Oliver Gaycken – “A Cinema of Living Facts”Fri, Mar 10, 2017, 1:00 am to 3:00 am
142 Dwinelle Hall
A Cinema of Living Facts: The Encyclopaedia Cinematographica’s Archives of Movement
A signature achievement of the Institut für den Wissenschaftlichen Film (IWF) was its Encyclopaedia Cinematographica (EC) project, which was active from 1952 until the early 1990s. Divided into three section dedicated to biology, ethnology, and the technical sciences, the EC was conceived as a comprehensive archive of movement whose core principle was to reduce complex phenomena into basic “movement events” (Bewegungsvorgänge). This reduction allowed both for the creation of records that trammeled film’s tendency to contain too much information as well as a systematic organizational grid that made it possible to compare similar processes (e.g. modes of bipedal locomotion, fertility rituals, methods of sifting fine-grain materials, etc.).
This talk will provide an overview of the EC, which by the end of the twentieth century contained over 2000 films. These films represent a strategic departure from the documentary tradition. As Gotthard Wolf, the project’s founding editor, explained, the EC’s filmmaking practices were “documentational” not “documentary.” The EC’s films thus lie on the fringes of more established cinematic modes (wildlife filmmaking, visual anthropology, industrial films), staking out a territory for a documentary cinema that was envisioned early on, as part of what Paula Amad terms “cinema’s inventorial applications,” which however has never really come to be.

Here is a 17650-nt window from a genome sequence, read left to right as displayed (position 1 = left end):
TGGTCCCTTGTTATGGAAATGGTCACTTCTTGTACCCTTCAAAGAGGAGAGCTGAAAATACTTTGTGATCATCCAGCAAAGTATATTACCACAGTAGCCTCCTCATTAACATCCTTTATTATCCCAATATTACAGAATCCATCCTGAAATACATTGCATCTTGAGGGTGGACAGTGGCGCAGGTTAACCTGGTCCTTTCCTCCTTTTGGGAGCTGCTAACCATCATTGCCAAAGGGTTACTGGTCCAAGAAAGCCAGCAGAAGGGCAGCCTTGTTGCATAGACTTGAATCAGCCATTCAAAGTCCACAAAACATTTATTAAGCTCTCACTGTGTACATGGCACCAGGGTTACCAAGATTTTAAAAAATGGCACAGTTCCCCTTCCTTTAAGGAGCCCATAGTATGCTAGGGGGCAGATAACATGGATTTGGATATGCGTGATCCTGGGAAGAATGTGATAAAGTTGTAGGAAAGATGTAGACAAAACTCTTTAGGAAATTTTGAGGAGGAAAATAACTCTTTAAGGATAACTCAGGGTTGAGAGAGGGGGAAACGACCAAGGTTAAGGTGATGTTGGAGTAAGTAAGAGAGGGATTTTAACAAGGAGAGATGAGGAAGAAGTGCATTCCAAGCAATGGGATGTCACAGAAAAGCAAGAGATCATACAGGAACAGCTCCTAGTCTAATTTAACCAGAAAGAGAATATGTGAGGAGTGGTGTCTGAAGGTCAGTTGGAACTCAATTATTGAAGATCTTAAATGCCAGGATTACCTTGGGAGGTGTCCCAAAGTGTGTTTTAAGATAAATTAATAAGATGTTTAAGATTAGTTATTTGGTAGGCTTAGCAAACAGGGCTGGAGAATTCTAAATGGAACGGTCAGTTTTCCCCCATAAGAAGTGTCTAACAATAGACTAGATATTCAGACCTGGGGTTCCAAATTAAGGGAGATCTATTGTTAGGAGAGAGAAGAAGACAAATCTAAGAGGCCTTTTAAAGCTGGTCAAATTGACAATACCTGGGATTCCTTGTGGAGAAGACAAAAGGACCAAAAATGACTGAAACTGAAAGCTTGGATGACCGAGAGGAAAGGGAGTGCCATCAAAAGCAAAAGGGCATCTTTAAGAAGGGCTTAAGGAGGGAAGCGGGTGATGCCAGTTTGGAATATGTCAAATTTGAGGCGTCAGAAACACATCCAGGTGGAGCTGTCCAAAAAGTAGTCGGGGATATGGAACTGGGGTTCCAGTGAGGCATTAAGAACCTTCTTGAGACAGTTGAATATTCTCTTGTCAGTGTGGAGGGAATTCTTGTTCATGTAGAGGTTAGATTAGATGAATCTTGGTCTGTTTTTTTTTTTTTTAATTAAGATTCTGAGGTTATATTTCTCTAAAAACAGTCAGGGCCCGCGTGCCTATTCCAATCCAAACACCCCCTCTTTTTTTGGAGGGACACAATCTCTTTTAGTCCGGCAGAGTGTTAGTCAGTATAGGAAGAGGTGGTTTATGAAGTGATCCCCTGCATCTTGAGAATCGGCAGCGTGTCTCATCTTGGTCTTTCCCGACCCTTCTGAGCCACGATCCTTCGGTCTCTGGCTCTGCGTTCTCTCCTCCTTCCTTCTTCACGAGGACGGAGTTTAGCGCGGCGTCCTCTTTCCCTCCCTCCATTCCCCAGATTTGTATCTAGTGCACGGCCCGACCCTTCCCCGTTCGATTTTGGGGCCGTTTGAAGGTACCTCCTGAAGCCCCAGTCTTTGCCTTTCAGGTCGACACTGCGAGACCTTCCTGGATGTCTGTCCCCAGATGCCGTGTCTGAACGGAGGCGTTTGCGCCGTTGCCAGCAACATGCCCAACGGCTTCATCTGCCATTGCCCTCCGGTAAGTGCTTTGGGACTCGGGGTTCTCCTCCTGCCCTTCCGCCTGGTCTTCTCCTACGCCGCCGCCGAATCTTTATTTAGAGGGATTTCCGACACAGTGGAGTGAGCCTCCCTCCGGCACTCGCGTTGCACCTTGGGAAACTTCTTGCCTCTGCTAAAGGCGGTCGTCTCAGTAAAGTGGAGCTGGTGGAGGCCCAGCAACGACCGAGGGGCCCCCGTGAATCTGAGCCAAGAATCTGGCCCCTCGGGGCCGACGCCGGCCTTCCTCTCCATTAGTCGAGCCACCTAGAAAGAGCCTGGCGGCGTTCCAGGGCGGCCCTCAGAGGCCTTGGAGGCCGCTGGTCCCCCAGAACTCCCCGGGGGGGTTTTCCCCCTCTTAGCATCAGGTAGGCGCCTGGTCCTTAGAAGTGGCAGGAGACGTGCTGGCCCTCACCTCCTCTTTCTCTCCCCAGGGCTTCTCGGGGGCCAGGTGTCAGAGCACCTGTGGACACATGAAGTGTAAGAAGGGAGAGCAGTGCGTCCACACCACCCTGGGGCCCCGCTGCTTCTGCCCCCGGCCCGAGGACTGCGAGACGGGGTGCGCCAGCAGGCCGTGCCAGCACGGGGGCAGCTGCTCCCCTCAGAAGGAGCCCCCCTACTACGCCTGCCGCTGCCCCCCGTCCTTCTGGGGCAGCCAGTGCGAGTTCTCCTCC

The talk will outline both the EC remarkable achievements as well as its curious failure. In other words, the EC was an ambitious, international effort that received significant support, not only in West Germany but also from its partners, including the National Science Foundation in the US. It thus stands as a significant, if neglected, part of cinema history. And yet, its obscurity indicates a failure that is itself part of a longer story of the recurring inability to create a cinematic version of the textual encyclopedia.
As a coda, the talk will turn to one area where the EC has had a notable afterlife, namely, as a source for experimental filmmakers. As André Bazin noted in his appreciation of the science film’s inevitable aesthetic surplus, “For this is the miracle of the science film, its inexhaustible paradox. At the far extreme of inquisitive, utilitarian research, in the most absolute proscription of aesthetic intentions, cinematic beauty develops as an additional, supernatural gift.” The EC biology films provide exemplary instances of this paradoxical aesthetic surplus, which is particularly notable in the work of Gustav Deutsch.
This BFMS lecture is cosponsored by the departments of English and German.